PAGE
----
Tithe Sausage

In 1931, villagers in the German town of Demen rebelled and refused to pay the church the 130lbs of sausage due it as tithe. Because the payment of tithe was its legal right, the church sued and forced the villagers to give it the sausage. But, according to the church, what was eventually delivered was a sub-standard product. So in this way the villagers won the battle of the sausage.

The Indiana Progress - Aug 5, 1931

This odd dispute over tithe sausage attracted the attention of readers of the London Times, generating a number of letters. (England apparently has its own ancient tradition of the "tithe pig.") One correspondent (Feb 19, 1931) explained the larger cultural context of the tithe sausage dispute:


Sir, — A relative of mine sent me your very amusing article of February 7, "The Tithe Sausage," which described a tithe dispute in Mecklenburg. I can quite imagine that this would be merely a joke to English readers. Since I have some knowledge of clerical affairs in this country, perhaps you will allow me to send you some details about the custom of tithes in our State.

First, the salary of our country clergymen never consisted of cash alone, owing to the fact that members of a country parish can very well pay their duties in eatables, but are short of coined money. The custom proved to be convenient centuries ago and is convenient at the present time owing to the extreme poverty of all German agricultural estates in consequence of certain International Treaties. Besides, payment in naturalibus often acts as rent for arable land belonging to the Church, so that the Church is in this case fully justified in claiming her dues. Those 130lb of sausage that were owing could have been sold for the benefit of the Church, or given to the poor.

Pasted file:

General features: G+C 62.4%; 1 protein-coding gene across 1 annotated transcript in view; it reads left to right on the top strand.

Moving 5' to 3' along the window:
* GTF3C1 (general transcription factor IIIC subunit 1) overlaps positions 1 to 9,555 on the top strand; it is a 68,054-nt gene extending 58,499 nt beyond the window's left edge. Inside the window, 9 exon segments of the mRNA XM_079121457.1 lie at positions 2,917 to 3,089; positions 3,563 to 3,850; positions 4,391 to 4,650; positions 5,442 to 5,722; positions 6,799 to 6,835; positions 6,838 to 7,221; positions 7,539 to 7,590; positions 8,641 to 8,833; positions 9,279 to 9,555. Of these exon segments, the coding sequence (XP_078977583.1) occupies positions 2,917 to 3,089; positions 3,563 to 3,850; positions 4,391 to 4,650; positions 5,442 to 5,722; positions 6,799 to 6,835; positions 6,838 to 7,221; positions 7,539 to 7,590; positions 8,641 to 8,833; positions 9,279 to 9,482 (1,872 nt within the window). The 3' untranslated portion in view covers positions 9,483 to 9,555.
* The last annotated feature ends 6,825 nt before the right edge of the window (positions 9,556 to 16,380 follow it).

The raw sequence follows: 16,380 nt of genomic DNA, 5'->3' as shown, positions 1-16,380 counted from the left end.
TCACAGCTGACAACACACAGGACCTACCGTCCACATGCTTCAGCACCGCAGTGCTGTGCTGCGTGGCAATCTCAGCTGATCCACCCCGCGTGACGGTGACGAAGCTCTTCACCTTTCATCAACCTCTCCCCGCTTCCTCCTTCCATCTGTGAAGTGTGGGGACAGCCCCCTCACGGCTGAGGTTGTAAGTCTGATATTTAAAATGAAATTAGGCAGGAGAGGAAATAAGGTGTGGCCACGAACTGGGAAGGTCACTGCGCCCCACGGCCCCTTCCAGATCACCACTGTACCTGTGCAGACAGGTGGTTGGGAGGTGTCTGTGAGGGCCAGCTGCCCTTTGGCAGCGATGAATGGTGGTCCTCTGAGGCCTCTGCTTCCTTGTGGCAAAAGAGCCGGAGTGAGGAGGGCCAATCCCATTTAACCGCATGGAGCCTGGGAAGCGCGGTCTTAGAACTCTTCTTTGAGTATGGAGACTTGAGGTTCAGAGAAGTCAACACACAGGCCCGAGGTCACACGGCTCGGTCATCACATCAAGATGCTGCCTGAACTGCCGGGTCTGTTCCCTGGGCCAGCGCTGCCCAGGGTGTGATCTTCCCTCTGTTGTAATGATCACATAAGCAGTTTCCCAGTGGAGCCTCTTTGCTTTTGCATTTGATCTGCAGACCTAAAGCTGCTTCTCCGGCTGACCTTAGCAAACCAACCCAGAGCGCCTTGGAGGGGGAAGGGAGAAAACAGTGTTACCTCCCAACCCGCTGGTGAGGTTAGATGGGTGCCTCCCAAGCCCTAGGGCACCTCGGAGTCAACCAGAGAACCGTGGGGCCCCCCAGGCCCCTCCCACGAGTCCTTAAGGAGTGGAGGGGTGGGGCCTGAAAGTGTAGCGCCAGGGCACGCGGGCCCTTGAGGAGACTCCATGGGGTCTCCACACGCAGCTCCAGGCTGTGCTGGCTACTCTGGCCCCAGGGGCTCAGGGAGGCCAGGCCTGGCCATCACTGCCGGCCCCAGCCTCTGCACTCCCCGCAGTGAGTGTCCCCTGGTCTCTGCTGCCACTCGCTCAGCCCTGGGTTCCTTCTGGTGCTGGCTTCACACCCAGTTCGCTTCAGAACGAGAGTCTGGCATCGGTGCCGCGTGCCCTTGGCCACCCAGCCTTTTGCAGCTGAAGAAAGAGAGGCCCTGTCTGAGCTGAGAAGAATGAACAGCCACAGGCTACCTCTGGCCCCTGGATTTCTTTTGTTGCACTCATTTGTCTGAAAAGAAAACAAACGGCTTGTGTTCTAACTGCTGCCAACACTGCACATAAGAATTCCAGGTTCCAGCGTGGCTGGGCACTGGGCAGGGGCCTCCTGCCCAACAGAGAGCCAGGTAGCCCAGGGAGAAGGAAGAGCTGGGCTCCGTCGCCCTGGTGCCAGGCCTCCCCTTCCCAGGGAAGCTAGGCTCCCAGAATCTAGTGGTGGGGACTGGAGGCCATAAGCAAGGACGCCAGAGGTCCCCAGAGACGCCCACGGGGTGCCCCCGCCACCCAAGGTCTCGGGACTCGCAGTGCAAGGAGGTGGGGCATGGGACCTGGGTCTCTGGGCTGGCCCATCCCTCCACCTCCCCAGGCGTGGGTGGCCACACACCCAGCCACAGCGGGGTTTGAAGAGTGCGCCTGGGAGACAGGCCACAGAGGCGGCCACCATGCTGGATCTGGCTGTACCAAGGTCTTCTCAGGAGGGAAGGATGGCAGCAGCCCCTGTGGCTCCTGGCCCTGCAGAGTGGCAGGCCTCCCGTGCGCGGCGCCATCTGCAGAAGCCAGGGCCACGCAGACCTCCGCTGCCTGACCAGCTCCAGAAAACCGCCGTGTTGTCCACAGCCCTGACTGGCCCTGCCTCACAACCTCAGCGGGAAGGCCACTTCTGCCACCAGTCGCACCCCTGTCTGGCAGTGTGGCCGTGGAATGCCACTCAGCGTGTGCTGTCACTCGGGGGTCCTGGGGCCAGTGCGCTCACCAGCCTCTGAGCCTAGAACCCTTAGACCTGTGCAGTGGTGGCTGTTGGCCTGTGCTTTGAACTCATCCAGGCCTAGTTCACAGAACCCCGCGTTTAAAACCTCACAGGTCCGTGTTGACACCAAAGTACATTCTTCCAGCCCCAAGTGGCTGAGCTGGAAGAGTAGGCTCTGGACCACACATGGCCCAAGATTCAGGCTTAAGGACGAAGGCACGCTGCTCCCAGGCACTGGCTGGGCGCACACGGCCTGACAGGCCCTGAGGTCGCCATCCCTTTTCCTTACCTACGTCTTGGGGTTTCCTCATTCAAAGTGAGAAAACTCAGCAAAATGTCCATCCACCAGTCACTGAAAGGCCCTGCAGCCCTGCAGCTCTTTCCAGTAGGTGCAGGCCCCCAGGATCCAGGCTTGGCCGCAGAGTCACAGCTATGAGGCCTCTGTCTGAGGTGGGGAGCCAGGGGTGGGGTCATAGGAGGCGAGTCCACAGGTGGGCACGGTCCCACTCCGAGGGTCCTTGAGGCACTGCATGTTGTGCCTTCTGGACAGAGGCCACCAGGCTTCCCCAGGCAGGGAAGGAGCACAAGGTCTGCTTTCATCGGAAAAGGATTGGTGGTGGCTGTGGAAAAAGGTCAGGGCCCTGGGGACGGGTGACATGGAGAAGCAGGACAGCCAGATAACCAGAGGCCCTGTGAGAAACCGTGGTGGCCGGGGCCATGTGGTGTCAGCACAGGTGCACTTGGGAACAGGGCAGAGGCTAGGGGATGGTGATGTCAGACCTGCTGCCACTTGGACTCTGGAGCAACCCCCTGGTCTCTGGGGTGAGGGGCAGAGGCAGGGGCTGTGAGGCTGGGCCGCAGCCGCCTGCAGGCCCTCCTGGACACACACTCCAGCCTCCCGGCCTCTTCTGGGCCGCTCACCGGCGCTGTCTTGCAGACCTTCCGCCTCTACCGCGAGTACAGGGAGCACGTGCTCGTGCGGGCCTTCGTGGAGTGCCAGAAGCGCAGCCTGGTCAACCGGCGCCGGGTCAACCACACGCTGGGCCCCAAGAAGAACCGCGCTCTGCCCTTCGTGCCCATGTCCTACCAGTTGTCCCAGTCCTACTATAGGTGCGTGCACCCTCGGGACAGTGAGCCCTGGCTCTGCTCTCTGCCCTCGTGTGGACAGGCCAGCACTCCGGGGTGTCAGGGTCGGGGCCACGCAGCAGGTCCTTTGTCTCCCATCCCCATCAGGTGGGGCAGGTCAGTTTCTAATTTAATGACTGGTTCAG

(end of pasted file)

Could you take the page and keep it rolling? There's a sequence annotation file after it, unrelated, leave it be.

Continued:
Secondly, different preparations of pork are the main substance (with the exception of potatoes) of our northern country households. A hundred and thirty pounds of sausage will provide a family, children and servants, with breakfasts, lunches, and suppers for a whole year. Every servant during his employment in the house must have his meals, containing chiefly bread and Wurst. And no housewife in all Mecklenburg will voluntarily go and buy sausage made by a butcher if she can get home-made sausage, owing to an old superstition that butchers will mix all sorts of inferior material into their sausages. (The home-made Wurst is really the best.) Mettwurst means "meat-sausage" (the word Mett being the same as your "meat") in contrast with "liver-sausage."

Now you may understand the importance of genuine Mettwurst for a household that is bound to give eatables to the poor besides satisfying its own wants. As farmers are sly all over the world they like to cheat the people who exact tithe from them, and half the clerical jokes of our landfolk are founded on this fact. For instance, in one of our villages there existed a sausage tithe measured not by pounds (lb.) but by metres. Consequently the parson was provided with sausage of the requisite length but as thin as a finger. I am sorry to say that clergymen are often bound to take proceedings against members of their parishes, a consequence of the division of Church and State. Also, secessions from the Church are frequent, which may be a symptom of the increasing influence of Bolshevism and poverty...

I can quite imagine that your readers will not want a good joke explained. Nevertheless, we must do justice to all sorts of men and to their institutions. Since I am accustomed to and often amused by the peculiarities of the country in which I live, I thought I might beg your indulgence to explain what seemed merely funny to "men of taste and urbanity."

Yours faithfully,
     Posted By: Alex - Sun Aug 14, 2016

Kinda win the battle but lose the war if they get bad sausage, yuck!
Posted by Patty in Ohio, USA on 08/14/16 at 10:01 PM
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